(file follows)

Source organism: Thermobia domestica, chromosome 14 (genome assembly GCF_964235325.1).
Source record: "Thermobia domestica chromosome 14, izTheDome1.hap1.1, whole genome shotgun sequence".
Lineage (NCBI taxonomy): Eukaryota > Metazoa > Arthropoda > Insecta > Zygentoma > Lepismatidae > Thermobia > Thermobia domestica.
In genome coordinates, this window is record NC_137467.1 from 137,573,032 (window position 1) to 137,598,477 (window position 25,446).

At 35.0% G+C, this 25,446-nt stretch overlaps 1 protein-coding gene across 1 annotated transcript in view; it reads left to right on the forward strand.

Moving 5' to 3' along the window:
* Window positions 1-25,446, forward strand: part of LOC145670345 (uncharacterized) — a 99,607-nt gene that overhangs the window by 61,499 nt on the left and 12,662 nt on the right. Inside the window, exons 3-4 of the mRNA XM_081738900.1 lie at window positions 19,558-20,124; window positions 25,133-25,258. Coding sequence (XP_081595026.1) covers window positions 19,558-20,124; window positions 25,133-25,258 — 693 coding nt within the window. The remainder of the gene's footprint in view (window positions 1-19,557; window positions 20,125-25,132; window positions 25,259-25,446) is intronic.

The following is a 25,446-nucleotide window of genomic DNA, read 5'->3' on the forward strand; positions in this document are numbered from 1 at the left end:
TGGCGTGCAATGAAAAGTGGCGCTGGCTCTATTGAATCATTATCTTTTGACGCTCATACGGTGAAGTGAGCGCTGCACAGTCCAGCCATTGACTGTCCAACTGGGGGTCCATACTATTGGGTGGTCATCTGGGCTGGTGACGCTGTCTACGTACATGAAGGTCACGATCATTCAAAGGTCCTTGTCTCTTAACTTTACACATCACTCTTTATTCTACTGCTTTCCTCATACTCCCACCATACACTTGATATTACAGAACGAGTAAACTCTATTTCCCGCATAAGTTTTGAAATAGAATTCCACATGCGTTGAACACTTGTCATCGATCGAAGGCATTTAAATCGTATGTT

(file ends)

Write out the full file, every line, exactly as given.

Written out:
Source organism: Thermobia domestica, chromosome 14 (genome assembly GCF_964235325.1).
Source record: "Thermobia domestica chromosome 14, izTheDome1.hap1.1, whole genome shotgun sequence".
Lineage (NCBI taxonomy): Eukaryota > Metazoa > Arthropoda > Insecta > Zygentoma > Lepismatidae > Thermobia > Thermobia domestica.
In genome coordinates, this window is record NC_137467.1 from 137,573,032 (window position 1) to 137,598,477 (window position 25,446).

At 35.0% G+C, this 25,446-nt stretch overlaps 1 protein-coding gene across 1 annotated transcript in view; it reads left to right on the forward strand.

Moving 5' to 3' along the window:
* Window positions 1-25,446, forward strand: part of LOC145670345 (uncharacterized) — a 99,607-nt gene that overhangs the window by 61,499 nt on the left and 12,662 nt on the right. Inside the window, exons 3-4 of the mRNA XM_081738900.1 lie at window positions 19,558-20,124; window positions 25,133-25,258. Coding sequence (XP_081595026.1) covers window positions 19,558-20,124; window positions 25,133-25,258 — 693 coding nt within the window. The remainder of the gene's footprint in view (window positions 1-19,557; window positions 20,125-25,132; window positions 25,259-25,446) is intronic.

The following is a 25,446-nucleotide window of genomic DNA, read 5'->3' on the forward strand; positions in this document are numbered from 1 at the left end:
TGGCGTGCAATGAAAAGTGGCGCTGGCTCTATTGAATCATTATCTTTTGACGCTCATACGGTGAAGTGAGCGCTGCACAGTCCAGCCATTGACTGTCCAACTGGGGGTCCATACTATTGGGTGGTCATCTGGGCTGGTGACGCTGTCTACGTACATGAAGGTCACGATCATTCAAAGGTCCTTGTCTCTTAACTTTACACATCACTCTTTATTCTACTGCTTTCCTCATACTCCCACCATACACTTGATATTACAGAACGAGTAAACTCTATTTCCCGCATAAGTTTTGAAATAGAATTCCACATGCGTTGAACACTTGTCATCGATCGAAGGCATTTAAATCGTATGTT